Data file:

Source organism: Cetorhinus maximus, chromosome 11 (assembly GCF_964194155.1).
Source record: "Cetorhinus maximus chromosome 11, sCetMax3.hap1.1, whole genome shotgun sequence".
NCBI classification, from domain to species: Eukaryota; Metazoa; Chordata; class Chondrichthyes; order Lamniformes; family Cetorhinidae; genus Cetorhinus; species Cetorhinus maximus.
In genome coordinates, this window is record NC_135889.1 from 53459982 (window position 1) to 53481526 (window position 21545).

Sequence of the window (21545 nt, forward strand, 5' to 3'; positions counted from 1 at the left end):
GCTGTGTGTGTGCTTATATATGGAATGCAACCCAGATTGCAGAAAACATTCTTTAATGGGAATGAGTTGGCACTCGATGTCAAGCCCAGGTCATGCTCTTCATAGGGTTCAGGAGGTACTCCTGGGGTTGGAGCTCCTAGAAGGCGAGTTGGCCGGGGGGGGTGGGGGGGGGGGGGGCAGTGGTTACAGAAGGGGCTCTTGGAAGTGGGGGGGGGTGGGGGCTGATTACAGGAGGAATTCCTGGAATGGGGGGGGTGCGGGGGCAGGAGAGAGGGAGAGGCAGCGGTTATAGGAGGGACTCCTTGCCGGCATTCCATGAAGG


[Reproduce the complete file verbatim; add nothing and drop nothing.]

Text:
Source organism: Cetorhinus maximus, chromosome 11 (assembly GCF_964194155.1).
Source record: "Cetorhinus maximus chromosome 11, sCetMax3.hap1.1, whole genome shotgun sequence".
NCBI classification, from domain to species: Eukaryota; Metazoa; Chordata; class Chondrichthyes; order Lamniformes; family Cetorhinidae; genus Cetorhinus; species Cetorhinus maximus.
In genome coordinates, this window is record NC_135889.1 from 53459982 (window position 1) to 53481526 (window position 21545).

Sequence of the window (21545 nt, forward strand, 5' to 3'; positions counted from 1 at the left end):
GCTGTGTGTGTGCTTATATATGGAATGCAACCCAGATTGCAGAAAACATTCTTTAATGGGAATGAGTTGGCACTCGATGTCAAGCCCAGGTCATGCTCTTCATAGGGTTCAGGAGGTACTCCTGGGGTTGGAGCTCCTAGAAGGCGAGTTGGCCGGGGGGGGTGGGGGGGGGGGGGGCAGTGGTTACAGAAGGGGCTCTTGGAAGTGGGGGGGGGTGGGGGCTGATTACAGGAGGAATTCCTGGAATGGGGGGGGTGCGGGGGCAGGAGAGAGGGAGAGGCAGCGGTTATAGGAGGGACTCCTTGCCGGCATTCCATGAAGG